Key Lesson Learned for TMM
In this series, we wanted to also focus on some key lessons learned. Since we have already tested well over a dozen different models, we are taking away key pieces of advice from each that we wanted to share.
Our key takeaway for those looking at Project TinyMiniMicro nodes from the OptiPlex 3070 Mini is that one can get a relatively inexpensive node with on-site warranty and support. A similar Intel NUC, for example, would cost about twice as much (including Windows 10 Pro) and not have on-site support. The idea that Dell or other vendors would dispatch service personnel if something goes wrong for three years is borderline astounding for a $333 device.
Something we have discussed a few times and a key theme in this series is that these units are high-quality designs. A great example of this is that when we pulled the 500GB Toshiba hard drive that came in the unit, Dell’s firmware recognized the hard drive was removed. We saw a warning screen that alerted us to this fact, and how to get started in remediation by getting in touch with Dell support.
In the video, we have a fun little segment on the fact that along with this warning message, Dell even has an error “jingle” instead of a classical beeper tone. It is even coordinated with the power LED and the keyboard’s indicator LEDs. This is a little touch, but it shows just how much effort has gone into these designs that it carries a feature like this.
Another quick tip is that we received a keyboard and mouse with our unit.
One can remove these to save some cost:
Our general tip here is that while these are not the fanciest keyboard and mouse combos around, for $8.40 (configurator pricing when we published this review) they are worth having around as spares.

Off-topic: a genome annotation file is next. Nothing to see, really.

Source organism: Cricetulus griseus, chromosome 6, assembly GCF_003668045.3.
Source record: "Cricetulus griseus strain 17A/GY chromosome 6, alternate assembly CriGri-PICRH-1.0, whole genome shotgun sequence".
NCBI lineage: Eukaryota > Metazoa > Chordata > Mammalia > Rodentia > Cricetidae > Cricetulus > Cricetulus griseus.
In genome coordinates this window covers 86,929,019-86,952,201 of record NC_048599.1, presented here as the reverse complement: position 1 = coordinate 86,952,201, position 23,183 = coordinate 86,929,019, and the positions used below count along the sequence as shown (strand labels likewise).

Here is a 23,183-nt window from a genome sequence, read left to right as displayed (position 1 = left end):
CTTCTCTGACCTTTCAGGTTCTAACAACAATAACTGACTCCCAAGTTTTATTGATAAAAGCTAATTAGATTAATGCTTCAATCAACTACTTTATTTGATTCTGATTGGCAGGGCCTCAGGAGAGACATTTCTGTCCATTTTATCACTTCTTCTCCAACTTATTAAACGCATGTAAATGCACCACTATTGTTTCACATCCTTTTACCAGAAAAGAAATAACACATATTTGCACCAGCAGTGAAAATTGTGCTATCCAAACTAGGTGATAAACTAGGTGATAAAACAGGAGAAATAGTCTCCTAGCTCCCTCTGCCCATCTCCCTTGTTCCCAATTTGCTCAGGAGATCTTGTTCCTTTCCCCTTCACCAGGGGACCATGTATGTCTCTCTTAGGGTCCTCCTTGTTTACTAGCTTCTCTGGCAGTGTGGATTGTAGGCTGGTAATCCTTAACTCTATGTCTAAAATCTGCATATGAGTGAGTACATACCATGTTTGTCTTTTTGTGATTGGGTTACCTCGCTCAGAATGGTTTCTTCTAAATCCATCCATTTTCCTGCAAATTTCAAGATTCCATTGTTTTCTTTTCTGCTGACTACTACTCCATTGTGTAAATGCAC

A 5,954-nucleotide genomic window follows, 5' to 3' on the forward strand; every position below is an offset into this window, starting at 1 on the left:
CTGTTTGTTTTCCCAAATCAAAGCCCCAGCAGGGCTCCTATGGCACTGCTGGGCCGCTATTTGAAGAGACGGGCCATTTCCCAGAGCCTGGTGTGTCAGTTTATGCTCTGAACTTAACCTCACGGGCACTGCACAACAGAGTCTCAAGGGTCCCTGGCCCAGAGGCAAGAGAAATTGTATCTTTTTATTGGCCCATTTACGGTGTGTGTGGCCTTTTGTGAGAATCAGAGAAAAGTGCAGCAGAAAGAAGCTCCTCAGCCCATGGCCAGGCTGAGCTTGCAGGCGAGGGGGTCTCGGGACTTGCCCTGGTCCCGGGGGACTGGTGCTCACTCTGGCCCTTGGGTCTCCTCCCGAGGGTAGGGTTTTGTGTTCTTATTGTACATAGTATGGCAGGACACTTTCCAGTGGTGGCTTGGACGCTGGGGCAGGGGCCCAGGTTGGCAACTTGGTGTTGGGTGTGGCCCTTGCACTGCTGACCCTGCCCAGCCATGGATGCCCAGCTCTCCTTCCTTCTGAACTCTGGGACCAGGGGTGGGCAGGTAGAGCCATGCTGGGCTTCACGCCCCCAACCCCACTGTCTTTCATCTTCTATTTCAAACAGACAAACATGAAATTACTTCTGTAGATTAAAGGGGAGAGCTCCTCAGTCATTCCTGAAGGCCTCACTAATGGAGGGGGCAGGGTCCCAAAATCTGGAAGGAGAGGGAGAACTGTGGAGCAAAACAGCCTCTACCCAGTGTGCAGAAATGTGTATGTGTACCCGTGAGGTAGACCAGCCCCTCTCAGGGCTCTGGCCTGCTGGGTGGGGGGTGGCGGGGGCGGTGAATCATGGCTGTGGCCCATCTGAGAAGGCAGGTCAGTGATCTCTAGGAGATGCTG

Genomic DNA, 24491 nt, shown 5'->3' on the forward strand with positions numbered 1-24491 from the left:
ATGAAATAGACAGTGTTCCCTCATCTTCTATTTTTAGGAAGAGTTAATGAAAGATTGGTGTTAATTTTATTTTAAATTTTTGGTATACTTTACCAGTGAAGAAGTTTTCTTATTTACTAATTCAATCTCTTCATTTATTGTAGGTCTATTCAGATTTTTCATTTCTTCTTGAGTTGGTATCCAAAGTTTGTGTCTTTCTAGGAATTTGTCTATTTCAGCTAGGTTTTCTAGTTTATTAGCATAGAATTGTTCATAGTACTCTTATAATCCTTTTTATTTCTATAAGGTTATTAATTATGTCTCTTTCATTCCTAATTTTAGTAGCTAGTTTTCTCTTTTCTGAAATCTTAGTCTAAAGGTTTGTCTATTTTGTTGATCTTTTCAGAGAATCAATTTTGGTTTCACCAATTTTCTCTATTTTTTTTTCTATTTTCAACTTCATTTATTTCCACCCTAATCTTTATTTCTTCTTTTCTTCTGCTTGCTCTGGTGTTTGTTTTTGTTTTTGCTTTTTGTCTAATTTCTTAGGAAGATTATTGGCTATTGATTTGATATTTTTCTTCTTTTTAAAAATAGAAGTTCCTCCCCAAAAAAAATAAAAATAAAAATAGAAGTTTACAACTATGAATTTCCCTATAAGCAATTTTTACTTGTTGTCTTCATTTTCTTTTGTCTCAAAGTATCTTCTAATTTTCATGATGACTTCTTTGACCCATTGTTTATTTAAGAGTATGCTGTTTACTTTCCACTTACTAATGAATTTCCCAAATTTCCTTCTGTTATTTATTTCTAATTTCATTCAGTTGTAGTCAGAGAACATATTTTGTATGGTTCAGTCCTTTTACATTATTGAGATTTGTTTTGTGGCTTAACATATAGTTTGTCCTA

Some are going to see the Project TinyMiniMicro nodes we will look at over the next few months, such as the HP EliteDesk 705 G3 Mini and note they are older nodes. The purpose of reviewing an OptiPlex 3070 Micro directly from Dell, supported by a Dell warranty, was to show that this can extend to newer units as well. We did, in full disclosure, wait to find the right combinations of coupons and discounts to pull this purchase off at this price, but many of our users will do the same to save a few hundred dollars.
The unit itself is just over 1L, performs reasonably well, sips power, and is quiet. Frankly, you could sit at this system and use it to watch the STH YouTube channel (shameless plug) or less entertaining options such as Netflix without issue. For basic office productivity work, this is a great machine as well. There is even a terrible little speaker that you could add a microphone to the unit and use to make a voice assistant box with. Looking at the extended lifecycle, this could be someone’s desktop PC today, an Ubuntu lab node next year, and then go back to a desktop PC duty the year by simply changing BIOS settings and OSes. In fact, you could likely sell this unit after three years for $150-200 making the annual cost of ownership very low.
There is something about getting a unit that is new from the manufacturer at such a low price, that is so well built, and that has a warranty that is satisfying. Indeed, even though this is an Intel Core i3 unit, since it is from an era where AMD Ryzen started to become competitive, it is significantly faster. It has performance levels beyond the older Core i5-6500T even with the “i3” instead of “i5” line due to this competition.